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Lizzo advocates against ‘digital distortion’ with an unedited selfie

The Grammy award-winning artist shared an un-retouched photograph on Instagram to spark conversations about the unrealistic beauty standards perpetuated by social media.

Social media is an incredible tool, but it’s also incredibly harmful.

The irresponsible promotion of unhealthy behaviours and obscurement of bodies that don’t match western-centric beauty standards on influential platforms has become a significant issue in recent years.

This isn’t to say we haven’t witnessed efforts to tackle this, however, just last month the UK’s Advertising Standards Authority ruled that influencers must disclose when using filters to promote products to protect the self-esteem of impressionable young people.

And, after all, Gen Z has grown up in an environment of acceptance, one centred on body positivity, a movement which unites those with bodies that fall outside the range of ‘socially acceptable’ and dismantles generation old structures constricting perceptions of beauty.

But this simply isn’t enough, and problematic narratives still prevail.

Fortunately, here to ensure we don’t lose hope in this fight against unrealistic beauty standards perpetuated by social media – particularly following a year of technology over-consumption that’s created a dangerous comparison culture – is Grammy award-winning artist, Lizzo.

Wise to the notion that there’s no shame in embracing your truest self since day dot and a pioneer of body positivity, the Gen Z popstar is on a mission to spark conversations about ‘digital distortion’ and remind us that we are all beautiful without the filters.

How has she done so? By sharing a completely unedited photograph of herself on Instagram, captioned: ‘normally I would fix my belly and smooth my skin but baby I wanted to show you how I do it au natural.’

And, in addition to championing self-love, the selfie was uploaded to announce Lizzo’s new partnership with Dove on the brand’s self-esteem project, which is striving to reverse the negative effects of social media.

In a recent study, Dove found that 80 per cent of girls had used a filter or photo-editing app to change their appearance by the time they turned 13.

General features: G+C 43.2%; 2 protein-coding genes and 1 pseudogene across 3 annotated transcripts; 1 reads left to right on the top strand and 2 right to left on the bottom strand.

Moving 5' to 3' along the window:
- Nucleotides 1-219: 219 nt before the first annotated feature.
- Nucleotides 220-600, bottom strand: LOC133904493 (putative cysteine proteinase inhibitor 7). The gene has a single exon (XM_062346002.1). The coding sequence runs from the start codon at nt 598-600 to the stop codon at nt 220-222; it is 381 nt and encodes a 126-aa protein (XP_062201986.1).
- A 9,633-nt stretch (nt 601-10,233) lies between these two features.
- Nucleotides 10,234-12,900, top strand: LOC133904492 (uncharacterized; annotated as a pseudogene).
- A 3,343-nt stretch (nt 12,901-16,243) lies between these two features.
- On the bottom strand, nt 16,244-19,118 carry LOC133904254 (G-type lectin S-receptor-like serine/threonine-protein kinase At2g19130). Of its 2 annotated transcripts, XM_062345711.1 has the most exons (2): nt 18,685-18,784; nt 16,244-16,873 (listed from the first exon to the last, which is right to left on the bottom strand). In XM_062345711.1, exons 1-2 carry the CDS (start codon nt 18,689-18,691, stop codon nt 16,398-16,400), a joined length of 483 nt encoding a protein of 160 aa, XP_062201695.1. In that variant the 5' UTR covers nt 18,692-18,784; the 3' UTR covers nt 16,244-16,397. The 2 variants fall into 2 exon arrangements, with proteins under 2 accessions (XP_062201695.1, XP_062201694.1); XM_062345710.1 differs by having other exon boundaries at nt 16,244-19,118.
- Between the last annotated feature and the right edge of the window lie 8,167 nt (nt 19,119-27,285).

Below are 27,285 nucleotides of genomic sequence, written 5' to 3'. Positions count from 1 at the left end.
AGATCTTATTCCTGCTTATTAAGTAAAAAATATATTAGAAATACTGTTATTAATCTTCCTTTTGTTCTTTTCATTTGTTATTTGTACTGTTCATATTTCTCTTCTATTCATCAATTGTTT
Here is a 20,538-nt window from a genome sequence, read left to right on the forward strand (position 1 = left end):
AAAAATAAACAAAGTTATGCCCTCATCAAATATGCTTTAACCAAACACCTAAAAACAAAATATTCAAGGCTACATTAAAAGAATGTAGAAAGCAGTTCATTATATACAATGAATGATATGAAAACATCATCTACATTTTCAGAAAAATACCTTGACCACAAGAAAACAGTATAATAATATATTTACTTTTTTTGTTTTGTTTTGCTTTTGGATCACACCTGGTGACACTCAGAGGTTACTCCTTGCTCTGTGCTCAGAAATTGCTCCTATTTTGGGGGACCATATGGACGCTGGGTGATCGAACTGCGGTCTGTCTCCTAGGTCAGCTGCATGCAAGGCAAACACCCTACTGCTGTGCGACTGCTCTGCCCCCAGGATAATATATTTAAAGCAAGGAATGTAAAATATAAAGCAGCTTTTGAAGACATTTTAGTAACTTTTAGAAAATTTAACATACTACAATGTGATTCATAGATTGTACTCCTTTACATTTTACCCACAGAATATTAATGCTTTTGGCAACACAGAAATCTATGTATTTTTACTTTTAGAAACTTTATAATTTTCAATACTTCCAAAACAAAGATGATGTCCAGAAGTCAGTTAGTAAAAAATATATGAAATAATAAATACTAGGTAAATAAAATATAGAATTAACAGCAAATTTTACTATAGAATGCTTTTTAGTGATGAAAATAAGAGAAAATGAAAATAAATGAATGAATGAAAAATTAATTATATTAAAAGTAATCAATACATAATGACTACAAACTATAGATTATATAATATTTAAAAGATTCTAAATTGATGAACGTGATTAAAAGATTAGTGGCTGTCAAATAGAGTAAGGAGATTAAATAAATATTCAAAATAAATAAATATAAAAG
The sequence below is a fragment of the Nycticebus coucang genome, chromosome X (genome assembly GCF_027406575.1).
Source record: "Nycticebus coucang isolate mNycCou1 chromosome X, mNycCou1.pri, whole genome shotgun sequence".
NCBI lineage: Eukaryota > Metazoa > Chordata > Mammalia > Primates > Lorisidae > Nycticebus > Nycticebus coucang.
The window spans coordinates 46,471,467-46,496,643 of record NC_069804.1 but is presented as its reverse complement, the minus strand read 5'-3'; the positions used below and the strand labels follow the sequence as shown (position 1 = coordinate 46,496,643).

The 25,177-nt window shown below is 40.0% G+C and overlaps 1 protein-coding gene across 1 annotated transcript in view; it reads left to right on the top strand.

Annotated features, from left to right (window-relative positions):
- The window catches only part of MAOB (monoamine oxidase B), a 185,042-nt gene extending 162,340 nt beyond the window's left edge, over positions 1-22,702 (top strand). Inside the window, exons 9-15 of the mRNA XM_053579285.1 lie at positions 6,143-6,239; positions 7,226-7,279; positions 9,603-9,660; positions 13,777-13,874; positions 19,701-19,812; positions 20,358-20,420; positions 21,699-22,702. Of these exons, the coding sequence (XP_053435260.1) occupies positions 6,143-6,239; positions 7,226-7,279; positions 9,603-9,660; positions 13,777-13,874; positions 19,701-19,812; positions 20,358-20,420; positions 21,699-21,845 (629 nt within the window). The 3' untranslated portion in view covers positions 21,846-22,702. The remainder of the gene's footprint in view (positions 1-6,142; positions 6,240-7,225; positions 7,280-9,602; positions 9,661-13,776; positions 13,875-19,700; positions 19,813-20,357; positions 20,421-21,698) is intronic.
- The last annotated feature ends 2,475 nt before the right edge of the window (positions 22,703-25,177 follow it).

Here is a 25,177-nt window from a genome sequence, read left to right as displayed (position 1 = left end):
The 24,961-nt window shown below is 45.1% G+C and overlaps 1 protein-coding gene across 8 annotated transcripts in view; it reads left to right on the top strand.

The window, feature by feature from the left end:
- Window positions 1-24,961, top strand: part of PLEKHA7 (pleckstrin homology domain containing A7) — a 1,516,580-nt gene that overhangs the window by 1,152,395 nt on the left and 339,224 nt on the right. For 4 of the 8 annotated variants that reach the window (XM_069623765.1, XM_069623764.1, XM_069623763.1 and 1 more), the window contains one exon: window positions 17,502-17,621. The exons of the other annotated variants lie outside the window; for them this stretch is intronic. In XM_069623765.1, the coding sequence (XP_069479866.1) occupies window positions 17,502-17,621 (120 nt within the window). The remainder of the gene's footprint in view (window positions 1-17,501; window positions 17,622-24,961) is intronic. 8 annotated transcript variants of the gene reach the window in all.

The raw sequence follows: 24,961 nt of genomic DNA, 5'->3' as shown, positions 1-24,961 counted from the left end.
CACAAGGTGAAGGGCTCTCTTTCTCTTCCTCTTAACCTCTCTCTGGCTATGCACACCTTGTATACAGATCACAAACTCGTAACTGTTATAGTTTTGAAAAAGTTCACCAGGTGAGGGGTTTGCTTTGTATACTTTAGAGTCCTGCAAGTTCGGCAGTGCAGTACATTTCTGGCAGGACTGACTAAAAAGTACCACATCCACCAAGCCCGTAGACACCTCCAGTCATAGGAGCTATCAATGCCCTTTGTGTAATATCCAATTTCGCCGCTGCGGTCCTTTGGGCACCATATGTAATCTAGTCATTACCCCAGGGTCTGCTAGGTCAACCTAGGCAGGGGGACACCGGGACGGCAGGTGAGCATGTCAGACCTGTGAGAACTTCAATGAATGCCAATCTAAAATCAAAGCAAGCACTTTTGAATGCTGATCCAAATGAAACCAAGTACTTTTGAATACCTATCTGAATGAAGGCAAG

Two thirds said if images on social media were more representative of how women look in everyday life, they would be less worried about the way they themselves look.

It also cites figures that show nine out of every 10 girls in the UK with low body esteem put their health at risk by skipping meals or not seeing a doctor when they need to.

‘There isn’t a magic cure for any of this; we live in a culture that is constantly feeding us these messages about how we should be, and this idea that there is perfection we need to be aiming for,’ explains associate director of Mental Health Foundation, Jane Caro. ‘But it’s just not true.’

Dove’s latest campaign will foster a more positive and empowering space for young people online, strongly advocating against the prevalence of ‘digital distortion.’

Lizzo Is Not Our Body Positivity Avatar

‘I love how this generation is so creative in the ways in which they express themselves. It’s really inspiring to see how people are taking their identity and their beauty into their own hands. However, people are struggling with their self-image and self-confidence more than ever,’ Lizzo said in a statement announcing the partnership.

‘This is amplified by the increasing pressure to show a digitally distorted version of ourselves, reinforcing the idea that our beauty in real life is not good enough or worthy of likes. It’s happening to young people everywhere, so let’s talk about it.’

Lizzo believes that the body positivity movement needs to move towards body normativity in order to progress. ‘Most people are taught that body negativity is normal, she told Vogue last year. ‘Then I became body positive, which is the opposite of that. It’s disruptive.’

Dove and Lizzo Unite in Powerful Campaign Against Unrealistic Selfies

Her decision to challenge impossible beauty ideals rather than uphold them is a welcome change from the ways many celebrities currently use social media and will most definitely strike a chord with her ten million followers and beyond.

We all ought to take a leaf out of her book and lay off the retouching apps, instead choosing to celebrate our most authentic selves.

‘We have to make people uncomfortable again, so that we can continue to change,’ finishes the statement. ‘Change is always uncomfortable, right?’